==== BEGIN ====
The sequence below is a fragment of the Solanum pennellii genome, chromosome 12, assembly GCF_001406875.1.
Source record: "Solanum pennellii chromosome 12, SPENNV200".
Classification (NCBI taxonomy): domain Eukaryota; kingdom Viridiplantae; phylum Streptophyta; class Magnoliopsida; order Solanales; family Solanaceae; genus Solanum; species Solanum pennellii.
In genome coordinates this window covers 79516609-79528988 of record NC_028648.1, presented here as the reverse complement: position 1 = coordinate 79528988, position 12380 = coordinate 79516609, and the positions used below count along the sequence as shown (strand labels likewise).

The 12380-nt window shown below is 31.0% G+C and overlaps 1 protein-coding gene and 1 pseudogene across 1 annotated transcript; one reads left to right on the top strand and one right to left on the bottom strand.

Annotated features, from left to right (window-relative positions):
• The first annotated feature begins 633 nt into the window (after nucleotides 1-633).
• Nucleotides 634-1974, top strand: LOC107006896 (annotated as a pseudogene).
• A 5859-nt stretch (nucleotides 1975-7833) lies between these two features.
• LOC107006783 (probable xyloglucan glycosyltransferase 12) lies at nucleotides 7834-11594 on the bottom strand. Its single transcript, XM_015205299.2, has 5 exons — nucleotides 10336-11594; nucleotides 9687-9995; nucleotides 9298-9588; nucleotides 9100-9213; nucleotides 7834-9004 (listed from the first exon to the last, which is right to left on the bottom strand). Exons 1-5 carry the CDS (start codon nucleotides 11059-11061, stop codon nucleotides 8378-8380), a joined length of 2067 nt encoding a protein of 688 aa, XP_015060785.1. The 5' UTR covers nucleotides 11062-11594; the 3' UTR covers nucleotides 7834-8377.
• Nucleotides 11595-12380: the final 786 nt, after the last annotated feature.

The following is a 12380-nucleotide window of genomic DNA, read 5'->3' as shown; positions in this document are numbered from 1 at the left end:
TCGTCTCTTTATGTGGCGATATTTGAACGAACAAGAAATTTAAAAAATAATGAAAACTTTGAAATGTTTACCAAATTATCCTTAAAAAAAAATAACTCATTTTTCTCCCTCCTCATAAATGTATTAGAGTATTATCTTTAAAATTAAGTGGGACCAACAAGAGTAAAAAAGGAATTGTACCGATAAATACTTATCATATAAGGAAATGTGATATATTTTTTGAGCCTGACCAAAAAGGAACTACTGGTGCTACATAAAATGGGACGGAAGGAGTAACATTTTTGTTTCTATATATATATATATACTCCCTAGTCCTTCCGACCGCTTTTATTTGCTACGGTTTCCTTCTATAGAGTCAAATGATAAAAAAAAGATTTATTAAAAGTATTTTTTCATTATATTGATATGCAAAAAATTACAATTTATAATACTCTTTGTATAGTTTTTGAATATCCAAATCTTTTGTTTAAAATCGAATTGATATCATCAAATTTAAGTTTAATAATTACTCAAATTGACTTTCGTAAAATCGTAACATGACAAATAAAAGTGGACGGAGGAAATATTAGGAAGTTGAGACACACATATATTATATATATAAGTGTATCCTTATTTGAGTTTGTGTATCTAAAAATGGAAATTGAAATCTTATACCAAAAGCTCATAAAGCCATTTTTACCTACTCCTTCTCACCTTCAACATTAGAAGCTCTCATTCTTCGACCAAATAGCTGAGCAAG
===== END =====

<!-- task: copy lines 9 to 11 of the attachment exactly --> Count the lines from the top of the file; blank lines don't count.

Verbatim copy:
• A 5859-nt stretch (nucleotides 1975-7833) lies between these two features.
• LOC107006783 (probable xyloglucan glycosyltransferase 12) lies at nucleotides 7834-11594 on the bottom strand. Its single transcript, XM_015205299.2, has 5 exons — nucleotides 10336-11594; nucleotides 9687-9995; nucleotides 9298-9588; nucleotides 9100-9213; nucleotides 7834-9004 (listed from the first exon to the last, which is right to left on the bottom strand). Exons 1-5 carry the CDS (start codon nucleotides 11059-11061, stop codon nucleotides 8378-8380), a joined length of 2067 nt encoding a protein of 688 aa, XP_015060785.1. The 5' UTR covers nucleotides 11062-11594; the 3' UTR covers nucleotides 7834-8377.
• Nucleotides 11595-12380: the final 786 nt, after the last annotated feature.